After a year, the Microsoft/SAP "Mendocino Project" has finally yielded a product, Duet, which is slated to ship in June. As promised, users of Microsoft Office can access selected SAP business processes and data.
Between the Lines
Larry Dignan and other IT industry experts, blogging at the intersection of business and technology, deliver daily news and analysis on vital enterprise trends.
Larry Dignan is Editor in Chief of ZDNet and SmartPlanet as well as Editorial Director of ZDNet's sister site TechRepublic.
Andrew Nusca is a former writer-editor for ZDNet and contributor to CNET. During his tenure, he was the editor of SmartPlanet, ZDNet's sister site about innovation.
Rachel King is a staff writer for ZDNet based in San Francisco.
Yesterday's posting regarding JavaDB (see JavaDB: An idea whose time has finally come) has sparked a glass-half-empty vs. glass-half-full debate between ZDNet reader Justin James and Sun's Francois Orsini that drags the idea of thin clients and AJAX-programming through the mud a bit.
The busy folks at MIT's Media Lab are at it again--this time it's an "emotional social intelligence prosthetic" for people with autism. The device consists of a miniature, glasses-mounted camera and face-analysis software.
Last week I wrote about Sphere, the latest blog search engine to scour the blogosphere, while it was still behind the curtain. This morning the curtain opened for Sphere, beta of course.
We started the Internet Identity Workshop this afternoon at the Computer History Museum in Mountain View. The first day was intended to be tutorial.
The home page of ZDNet blogs has a new look. With our growing network of ZDNet bloggers, we needed a more interactive and fluid way to present the broad range of content and daily flow of posts.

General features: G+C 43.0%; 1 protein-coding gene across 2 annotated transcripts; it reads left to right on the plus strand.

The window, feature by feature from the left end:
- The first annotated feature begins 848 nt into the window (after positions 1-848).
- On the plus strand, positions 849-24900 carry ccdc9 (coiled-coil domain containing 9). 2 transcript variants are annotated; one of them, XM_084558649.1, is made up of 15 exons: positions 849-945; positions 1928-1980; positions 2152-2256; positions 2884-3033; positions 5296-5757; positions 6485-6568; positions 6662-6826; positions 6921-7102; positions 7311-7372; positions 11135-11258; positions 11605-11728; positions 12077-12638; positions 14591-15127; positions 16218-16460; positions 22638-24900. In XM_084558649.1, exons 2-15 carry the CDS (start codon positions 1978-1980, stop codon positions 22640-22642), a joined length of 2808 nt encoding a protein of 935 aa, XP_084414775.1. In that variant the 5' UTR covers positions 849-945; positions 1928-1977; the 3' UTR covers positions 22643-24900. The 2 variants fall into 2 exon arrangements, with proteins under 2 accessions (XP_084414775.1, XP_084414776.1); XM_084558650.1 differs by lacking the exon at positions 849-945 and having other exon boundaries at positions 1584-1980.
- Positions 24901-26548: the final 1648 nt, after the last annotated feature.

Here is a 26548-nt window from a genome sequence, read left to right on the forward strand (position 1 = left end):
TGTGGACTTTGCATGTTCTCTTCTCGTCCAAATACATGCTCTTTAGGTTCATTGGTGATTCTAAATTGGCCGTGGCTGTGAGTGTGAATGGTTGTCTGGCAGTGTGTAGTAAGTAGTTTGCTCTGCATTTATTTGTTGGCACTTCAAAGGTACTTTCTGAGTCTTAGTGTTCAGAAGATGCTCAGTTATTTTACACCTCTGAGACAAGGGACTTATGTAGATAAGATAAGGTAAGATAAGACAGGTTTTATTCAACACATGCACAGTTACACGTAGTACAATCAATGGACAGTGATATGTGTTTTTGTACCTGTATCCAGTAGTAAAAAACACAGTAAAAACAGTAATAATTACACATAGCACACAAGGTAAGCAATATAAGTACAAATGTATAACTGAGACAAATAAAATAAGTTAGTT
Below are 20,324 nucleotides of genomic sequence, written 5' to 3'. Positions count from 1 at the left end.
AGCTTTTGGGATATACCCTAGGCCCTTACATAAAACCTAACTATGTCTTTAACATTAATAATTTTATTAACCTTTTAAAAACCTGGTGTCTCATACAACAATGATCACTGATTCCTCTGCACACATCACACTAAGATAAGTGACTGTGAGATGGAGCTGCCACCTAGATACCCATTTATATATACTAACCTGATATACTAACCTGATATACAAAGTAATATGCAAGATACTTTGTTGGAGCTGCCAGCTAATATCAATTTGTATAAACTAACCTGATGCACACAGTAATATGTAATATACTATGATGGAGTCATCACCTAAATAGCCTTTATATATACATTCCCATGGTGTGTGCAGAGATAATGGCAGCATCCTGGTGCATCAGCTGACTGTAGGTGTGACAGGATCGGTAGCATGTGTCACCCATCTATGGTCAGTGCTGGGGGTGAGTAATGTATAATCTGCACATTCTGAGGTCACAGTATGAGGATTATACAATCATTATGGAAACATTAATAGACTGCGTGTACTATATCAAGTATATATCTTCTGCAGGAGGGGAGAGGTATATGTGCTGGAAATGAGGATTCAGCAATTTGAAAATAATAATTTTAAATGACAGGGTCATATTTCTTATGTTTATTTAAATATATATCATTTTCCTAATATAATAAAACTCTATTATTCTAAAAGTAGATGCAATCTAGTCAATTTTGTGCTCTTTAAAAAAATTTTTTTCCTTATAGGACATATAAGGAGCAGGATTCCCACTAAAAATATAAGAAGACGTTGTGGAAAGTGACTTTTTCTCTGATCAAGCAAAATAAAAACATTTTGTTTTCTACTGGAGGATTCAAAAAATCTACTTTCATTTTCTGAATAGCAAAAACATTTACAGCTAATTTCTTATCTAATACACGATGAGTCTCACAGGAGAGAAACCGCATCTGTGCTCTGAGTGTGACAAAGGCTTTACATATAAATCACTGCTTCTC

Sun has reeled back another former executive. Stephen Shankland got the scoop that Rich Green, who was an executive at the Sun-laden startup Cassatt, is returning to Sun to run the software division, recently vacated by John Loiacono, who went to Adobe Systems in March.
One of the reasons I was finally inspired to finish that JavaDB piece I just wrote (after starting the homework for it in January) was because a ZDNet reader recently contacted me regarding a two year old piece I wrote that asked whether or not Sybase and iAnywhere were the go-to guys for database synch. Even though some would lead you to believe otherwise, reliable connectivity isn't that ubiquitous and it's for this reason that I have said and still believe that synch is still king.
Nick Carr asks who is making the big money in the Web 2.0 era of user-generated (or user-submitted if you are Google) content.
Last year, at ApacheCon, according to Sun Chief Open Source Officer Simon Phipps, Sun senior staff engineer Francois Orsini apparently gave a demonstration of JavaDB -- Sun's version of Apache Derby. Apache Derby is basically a full blown relational database management system (RDBMS) that's based on pure Java.